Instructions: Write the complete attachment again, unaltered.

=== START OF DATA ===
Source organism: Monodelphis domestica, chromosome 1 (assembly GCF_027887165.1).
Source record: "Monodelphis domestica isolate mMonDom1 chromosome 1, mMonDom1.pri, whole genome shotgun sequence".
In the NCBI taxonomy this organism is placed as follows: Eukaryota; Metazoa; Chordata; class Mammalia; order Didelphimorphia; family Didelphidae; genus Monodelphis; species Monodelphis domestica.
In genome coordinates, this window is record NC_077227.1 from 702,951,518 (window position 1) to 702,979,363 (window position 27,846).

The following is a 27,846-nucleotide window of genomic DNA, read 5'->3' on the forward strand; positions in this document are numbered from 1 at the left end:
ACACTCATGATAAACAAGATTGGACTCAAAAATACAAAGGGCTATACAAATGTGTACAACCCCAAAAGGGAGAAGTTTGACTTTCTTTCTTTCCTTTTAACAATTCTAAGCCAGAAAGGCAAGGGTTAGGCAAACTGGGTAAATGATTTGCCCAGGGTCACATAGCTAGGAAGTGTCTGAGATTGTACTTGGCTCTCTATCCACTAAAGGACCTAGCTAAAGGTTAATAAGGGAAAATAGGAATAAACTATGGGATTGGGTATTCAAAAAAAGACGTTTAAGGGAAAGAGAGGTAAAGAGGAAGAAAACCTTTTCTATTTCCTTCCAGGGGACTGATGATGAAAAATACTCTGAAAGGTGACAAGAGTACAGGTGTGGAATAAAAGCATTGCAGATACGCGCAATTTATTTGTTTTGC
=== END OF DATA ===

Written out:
Source organism: Monodelphis domestica, chromosome 1 (assembly GCF_027887165.1).
Source record: "Monodelphis domestica isolate mMonDom1 chromosome 1, mMonDom1.pri, whole genome shotgun sequence".
In the NCBI taxonomy this organism is placed as follows: Eukaryota; Metazoa; Chordata; class Mammalia; order Didelphimorphia; family Didelphidae; genus Monodelphis; species Monodelphis domestica.
In genome coordinates, this window is record NC_077227.1 from 702,951,518 (window position 1) to 702,979,363 (window position 27,846).

The following is a 27,846-nucleotide window of genomic DNA, read 5'->3' on the forward strand; positions in this document are numbered from 1 at the left end:
ACACTCATGATAAACAAGATTGGACTCAAAAATACAAAGGGCTATACAAATGTGTACAACCCCAAAAGGGAGAAGTTTGACTTTCTTTCTTTCCTTTTAACAATTCTAAGCCAGAAAGGCAAGGGTTAGGCAAACTGGGTAAATGATTTGCCCAGGGTCACATAGCTAGGAAGTGTCTGAGATTGTACTTGGCTCTCTATCCACTAAAGGACCTAGCTAAAGGTTAATAAGGGAAAATAGGAATAAACTATGGGATTGGGTATTCAAAAAAAGACGTTTAAGGGAAAGAGAGGTAAAGAGGAAGAAAACCTTTTCTATTTCCTTCCAGGGGACTGATGATGAAAAATACTCTGAAAGGTGACAAGAGTACAGGTGTGGAATAAAAGCATTGCAGATACGCGCAATTTATTTGTTTTGC